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Occupational biomechanical risk factors for surgically treated ulnar nerve entrapment in a prospective study of male construction workers
Evidence was provided for forceful hand-grip work, with and without vibration, as a risk factor for ulnar nerve entrapment (UNE) surgery in a large cohort of Swedish construction workers. Several individual biomechanical factors comprising such work were associated with increased risk of UNE, including: increased grip force, upper extremity load, frequency of hand-held tool use, and hand arm vibration. Source: Jackson, J. A., Olsson, D., Punnett, L., Burdorf, A., Järvholm, B. et Wahlström, J. (2018). Scandinavian journal of work, environment & health .
A critical review of evidence related to hand-arm vibration syndrome and the extent of exposure to vibration
This report describes a systematic literature review on the nature of the exposure-response relationship between hand-transmitted vibration and the elements of hand-arm vibration syndrome (HAVS), ie the vascular, neurosensory and musculoskeletal components. Annex C of ISO 5349-1:2001 contains an exposure-response relationship for vascular HAVS, yet this review of the literature has not found any strong evidence of a precise quantitative relationship between exposure to vibration and health outcomes, either for vascular or neurosensory HAVS. There is some evidence that suggests possible limited...
Outils vibrants
Paramètres biomécaniques et sensorimoteurs affectant la réponse biodynamique du système main-bras L'exposition aux vibrations est une préoccupation importante au regard de la prévention des troubles musculo-squelettiques aux membres supérieurs. Les vibrations main-bras sont spécifiquement reconnues pour être la cause du syndrome des vibrations, une maladie atteignant les doigts et la main en matière vasculaire, musculo-squelettique et neurosensoriel. De longues durées et de fortes intensités de vibration peuvent...
Associations of work activities requiring pinch or hand grip or exposure to hand-arm vibration with finger and wrist osteoarthritis
A systematic review Objective : We systematically reviewed the epidemiologic evidence linking finger and wrist osteoarthritis (OA) with work activities requiring pinch or hand grip or exposure to hand-arm vibration. Methods : PubMed and Embase databases were searched up to June 2013. We selected studies providing quantitative risk estimates of radiographic diagnosed finger and/or wrist joint OA (hand OA) in relation to work activities involving pinch or hand grip or exposure to hand-arm vibration. We used specific criteria to evaluate completeness of reporting, potential confounding, and bias....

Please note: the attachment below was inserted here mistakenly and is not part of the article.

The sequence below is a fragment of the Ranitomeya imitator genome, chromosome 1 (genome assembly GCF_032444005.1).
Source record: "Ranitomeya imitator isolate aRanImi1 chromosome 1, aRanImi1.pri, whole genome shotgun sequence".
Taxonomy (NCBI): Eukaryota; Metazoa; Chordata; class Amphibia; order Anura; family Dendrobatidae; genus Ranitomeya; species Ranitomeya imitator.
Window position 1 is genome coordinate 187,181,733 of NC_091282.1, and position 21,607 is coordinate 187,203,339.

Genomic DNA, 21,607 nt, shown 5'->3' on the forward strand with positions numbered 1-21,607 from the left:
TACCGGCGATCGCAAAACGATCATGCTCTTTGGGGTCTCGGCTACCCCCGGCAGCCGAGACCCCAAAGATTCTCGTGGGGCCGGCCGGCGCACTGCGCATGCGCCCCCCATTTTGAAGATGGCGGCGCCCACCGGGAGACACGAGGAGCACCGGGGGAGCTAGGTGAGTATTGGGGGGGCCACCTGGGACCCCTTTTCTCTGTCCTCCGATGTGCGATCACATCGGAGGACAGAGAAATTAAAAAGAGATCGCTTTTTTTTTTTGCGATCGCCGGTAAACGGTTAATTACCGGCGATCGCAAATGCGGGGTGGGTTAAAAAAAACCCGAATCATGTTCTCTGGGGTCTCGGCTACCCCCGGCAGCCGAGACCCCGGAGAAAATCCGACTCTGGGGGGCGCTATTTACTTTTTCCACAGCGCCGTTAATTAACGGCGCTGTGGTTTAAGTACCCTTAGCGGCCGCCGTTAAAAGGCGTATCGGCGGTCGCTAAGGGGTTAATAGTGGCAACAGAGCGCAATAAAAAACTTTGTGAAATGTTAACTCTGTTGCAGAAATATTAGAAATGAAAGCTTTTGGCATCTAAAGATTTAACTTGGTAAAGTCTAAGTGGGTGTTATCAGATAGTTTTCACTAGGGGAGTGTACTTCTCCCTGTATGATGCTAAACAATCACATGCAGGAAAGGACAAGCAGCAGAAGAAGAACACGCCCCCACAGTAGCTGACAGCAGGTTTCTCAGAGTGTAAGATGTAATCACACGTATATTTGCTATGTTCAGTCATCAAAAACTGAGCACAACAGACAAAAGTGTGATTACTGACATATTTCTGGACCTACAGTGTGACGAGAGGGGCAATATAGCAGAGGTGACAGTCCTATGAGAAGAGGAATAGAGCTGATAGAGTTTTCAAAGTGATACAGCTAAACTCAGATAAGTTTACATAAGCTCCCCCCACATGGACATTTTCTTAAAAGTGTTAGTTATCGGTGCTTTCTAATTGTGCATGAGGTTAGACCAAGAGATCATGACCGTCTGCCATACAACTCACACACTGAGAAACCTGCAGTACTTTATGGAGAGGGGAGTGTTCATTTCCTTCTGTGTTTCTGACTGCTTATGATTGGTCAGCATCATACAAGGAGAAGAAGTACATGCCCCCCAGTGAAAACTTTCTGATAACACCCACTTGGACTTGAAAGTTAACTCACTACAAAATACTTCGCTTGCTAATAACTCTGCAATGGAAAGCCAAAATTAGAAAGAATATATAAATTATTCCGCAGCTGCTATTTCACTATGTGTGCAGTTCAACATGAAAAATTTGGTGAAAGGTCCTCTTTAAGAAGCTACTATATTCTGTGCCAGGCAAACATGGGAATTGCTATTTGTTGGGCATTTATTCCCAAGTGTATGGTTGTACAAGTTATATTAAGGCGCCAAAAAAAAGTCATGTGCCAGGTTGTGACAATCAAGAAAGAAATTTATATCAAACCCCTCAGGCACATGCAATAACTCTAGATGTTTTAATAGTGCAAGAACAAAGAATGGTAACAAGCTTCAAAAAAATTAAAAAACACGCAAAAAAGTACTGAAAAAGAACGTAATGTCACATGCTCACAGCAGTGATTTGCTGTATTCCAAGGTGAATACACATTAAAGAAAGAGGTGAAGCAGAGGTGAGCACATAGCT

Whole body vibration exposures in bus drivers: A comparison between a high-floor coach and a low-floor city bus
Low back pain (LBP) is common in occupational bus drivers and studies have shown a dose–response relationship between whole body vibration (WBV) exposure and LBP. Bus design may be an important factor in determining the WBV exposure a bus driver receives. The purpose of this study was to determine whether differences exist in WBV exposures between two buses commonly used in long urban commuter routes: a high-floor coach and a low-floor city bus. Each bus was driven over a standardized test route which included four road types: a newer smooth freeway, a rougher old freeway, a city street segment...
Vibration and mechanical shock exposure strongly associated with prevalence of neck pain
The objective of this study was to determine whether whole-body vibration (WBV) and mechanical shock exposure from quad bike use are associated with the prevalence of neck and low back pain (LBP) in New Zealand farmers and rural workers. Physical exposures (mechanical shocks), employee status, and low levels of workplace satisfaction are all significantly associated with the 12-month prevalence of LBP in this rural workforce that regularly uses quad bikes. Both vibration and mechanical shock exposure were strongly associated with 12-month prevalence of neck pain. The 7-day prevalence of neck pain...
Review of literature relevant in the diagnosis of HAVS
Health surveillance for those exposed to hand-arm vibration, and the diagnosis of hand-arm vibration syndrome (HAVS) is heavily dependent upon self-reporting of symptoms. However, this self-reporting may not be accurate for a number of reasons including the ability of individuals to recall symptoms, misunderstanding or misidentification of symptoms and fears regarding an individual's job, or ongoing litigation. Therefore techniques that could be used to obtain better information, or tests that could be applied to obtain a more accurate diagnosis may be useful in this area.

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